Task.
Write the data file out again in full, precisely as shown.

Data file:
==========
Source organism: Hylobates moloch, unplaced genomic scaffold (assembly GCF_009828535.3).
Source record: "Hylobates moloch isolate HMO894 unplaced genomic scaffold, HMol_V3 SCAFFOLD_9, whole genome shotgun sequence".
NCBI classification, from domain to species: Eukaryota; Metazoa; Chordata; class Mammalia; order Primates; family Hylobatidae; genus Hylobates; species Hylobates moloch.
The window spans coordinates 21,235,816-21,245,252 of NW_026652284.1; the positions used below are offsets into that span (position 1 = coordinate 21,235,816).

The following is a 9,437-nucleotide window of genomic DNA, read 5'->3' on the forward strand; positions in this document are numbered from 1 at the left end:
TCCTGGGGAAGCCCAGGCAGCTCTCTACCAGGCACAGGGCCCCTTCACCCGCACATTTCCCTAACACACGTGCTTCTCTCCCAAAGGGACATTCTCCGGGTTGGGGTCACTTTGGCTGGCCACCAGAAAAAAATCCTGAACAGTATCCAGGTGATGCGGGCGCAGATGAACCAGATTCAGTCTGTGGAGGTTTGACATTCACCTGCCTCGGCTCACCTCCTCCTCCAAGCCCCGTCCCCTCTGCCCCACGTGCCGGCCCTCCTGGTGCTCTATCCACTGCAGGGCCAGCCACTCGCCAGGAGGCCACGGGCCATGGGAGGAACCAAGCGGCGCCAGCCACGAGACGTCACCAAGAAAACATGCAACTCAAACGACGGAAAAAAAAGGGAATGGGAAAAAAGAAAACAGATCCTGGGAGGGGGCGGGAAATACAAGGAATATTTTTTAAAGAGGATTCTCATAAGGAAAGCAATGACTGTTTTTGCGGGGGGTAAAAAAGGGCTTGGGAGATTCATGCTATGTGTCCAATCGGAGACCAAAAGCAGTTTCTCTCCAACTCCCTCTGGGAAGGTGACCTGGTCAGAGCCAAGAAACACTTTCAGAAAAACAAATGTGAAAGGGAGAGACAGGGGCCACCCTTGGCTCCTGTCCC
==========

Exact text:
Source organism: Hylobates moloch, unplaced genomic scaffold (assembly GCF_009828535.3).
Source record: "Hylobates moloch isolate HMO894 unplaced genomic scaffold, HMol_V3 SCAFFOLD_9, whole genome shotgun sequence".
NCBI classification, from domain to species: Eukaryota; Metazoa; Chordata; class Mammalia; order Primates; family Hylobatidae; genus Hylobates; species Hylobates moloch.
The window spans coordinates 21,235,816-21,245,252 of NW_026652284.1; the positions used below are offsets into that span (position 1 = coordinate 21,235,816).

The following is a 9,437-nucleotide window of genomic DNA, read 5'->3' on the forward strand; positions in this document are numbered from 1 at the left end:
TCCTGGGGAAGCCCAGGCAGCTCTCTACCAGGCACAGGGCCCCTTCACCCGCACATTTCCCTAACACACGTGCTTCTCTCCCAAAGGGACATTCTCCGGGTTGGGGTCACTTTGGCTGGCCACCAGAAAAAAATCCTGAACAGTATCCAGGTGATGCGGGCGCAGATGAACCAGATTCAGTCTGTGGAGGTTTGACATTCACCTGCCTCGGCTCACCTCCTCCTCCAAGCCCCGTCCCCTCTGCCCCACGTGCCGGCCCTCCTGGTGCTCTATCCACTGCAGGGCCAGCCACTCGCCAGGAGGCCACGGGCCATGGGAGGAACCAAGCGGCGCCAGCCACGAGACGTCACCAAGAAAACATGCAACTCAAACGACGGAAAAAAAAGGGAATGGGAAAAAAGAAAACAGATCCTGGGAGGGGGCGGGAAATACAAGGAATATTTTTTAAAGAGGATTCTCATAAGGAAAGCAATGACTGTTTTTGCGGGGGGTAAAAAAGGGCTTGGGAGATTCATGCTATGTGTCCAATCGGAGACCAAAAGCAGTTTCTCTCCAACTCCCTCTGGGAAGGTGACCTGGTCAGAGCCAAGAAACACTTTCAGAAAAACAAATGTGAAAGGGAGAGACAGGGGCCACCCTTGGCTCCTGTCCC